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Decisions of the Superior Courts of New South Wales, 1788-1899

Wyatt v Chadley [1835] NSWSupC 16

architect, action against - negligence

Supreme Court of New South Wales

Forbes C.J., 4 March 1835

Source: Australian, 10 March 1835[1 ]

Wednesday, March 4th. - Before His Honor the Chief Justice, and Messrs. Berry and Nicholson, Assessors.

Wyatt v. Chadley.  - This was an action brought by Mr. Wyatt, the proprietor of part of the buildings called ``Moore's Corner," George-street, against Mr. Chadley, the architect, who drew the plans and superintended the erection of these buildings.  Damages laid at £500.  It appeared that in the original plans, as laid down by the defendant, the staircase of one of these houses was so narrow that it did not admit a person to ascend or descend with ease; that, during Mr. Chadley's superintendence, this had been twice altered.  It was also shown that the cellars, in the original plans, had no entrances provided for them; and that, in the execution of the buildings, a considerable quantity of cedar and hard wood had been wasted, and that the joiners had made one frame for a window or door more than was required by Mr. Chadley's plan.  A pillar had been placed to support some brick-work, without a proper base being provided for it, and one of the floors had subsided two and a half inches.  For the defendant it was shown, that, in the general plan, Mr. Chadley had made the most of his ground, which was an awkward place to build upon; that, with regard to the cellars, they might be entered by trap-doors from the shops, as was the case with some of the largest shops in London.

Mr. Therry, for the defendant, contended that the present action had been got up in order to prejudice a special jury action pending, in which the plaintiff in this action was defendant and Mr. Chadley plaintiff; that Mr. Chadley had taken one of these houses for himself, at a rental of £340 a-year for 14 years, and if he had given up his lease for £440, the present action never would have been brought.  He also stated, that but for Mr. Chadley's plans the present wealthy plaintiff would not have had it in his power to realize £1,200 per annum, for his outlay of five or six thousand pounds for this property.  They had heard the opinion of several eminent architects on the building, and all of them had spoken to the character of defendant as a professional man; and, on the whole, they had only heard of between five and six pounds which the plaintiff could have a shadow of a claim for.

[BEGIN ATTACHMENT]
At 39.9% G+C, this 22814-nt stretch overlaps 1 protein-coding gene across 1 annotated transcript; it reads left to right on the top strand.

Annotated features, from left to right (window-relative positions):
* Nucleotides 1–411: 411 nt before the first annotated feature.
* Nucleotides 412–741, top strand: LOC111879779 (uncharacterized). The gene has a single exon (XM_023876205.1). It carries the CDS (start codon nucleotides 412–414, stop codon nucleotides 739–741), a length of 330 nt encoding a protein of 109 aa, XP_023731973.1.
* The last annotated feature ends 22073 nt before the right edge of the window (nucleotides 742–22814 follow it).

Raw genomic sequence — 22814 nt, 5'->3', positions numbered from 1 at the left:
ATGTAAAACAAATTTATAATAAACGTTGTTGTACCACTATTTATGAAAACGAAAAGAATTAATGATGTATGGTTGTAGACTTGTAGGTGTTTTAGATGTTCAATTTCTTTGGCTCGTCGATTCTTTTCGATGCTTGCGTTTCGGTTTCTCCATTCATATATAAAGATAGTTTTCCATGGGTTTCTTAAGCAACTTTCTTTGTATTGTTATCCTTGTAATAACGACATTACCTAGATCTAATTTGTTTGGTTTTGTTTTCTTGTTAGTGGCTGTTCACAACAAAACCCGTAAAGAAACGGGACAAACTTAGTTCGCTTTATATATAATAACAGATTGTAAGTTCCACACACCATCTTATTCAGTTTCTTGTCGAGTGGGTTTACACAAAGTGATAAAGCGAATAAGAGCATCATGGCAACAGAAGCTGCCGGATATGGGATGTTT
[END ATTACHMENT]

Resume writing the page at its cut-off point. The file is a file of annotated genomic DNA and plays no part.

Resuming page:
His Honor, after commenting on the evidence, which was very lengthy, left the case to the Assessors, telling them that this was a legal ground of action, ``that if a person, professing to be of a certain profession, trade, or business, undertakes, for reward, to perform an act relating to his employ, an action lies against him for his want of skill in this business or profession, or from negligence or carelessness in his conduct." - Starkie on Evidence, p. 973, vol. ii.  The question was, whether proper plans had been provided, and the work performed skilfully.  He thought, however, that when a plan was laid before a party, that he would be conducted by that plan, as to the apparent parts of it, such as the doors, windows, widths of openings, &c.; -- that these could not become the subject of dispute after; but a thing which would escape general observation, such as a staircase, was different; and he would say, if the stairs were really so bad as described in this case, it was an unskilful one.  It was, however, their duty to see in what the architect had failed.

Damages £40. - Wentworth and Foster and Unwin for plaintiff; Therry and C. H. Chambers for defendant.



[1 ] See also Chadley v. Wyatt, 1835.

Published by the Division of Law, Macquarie University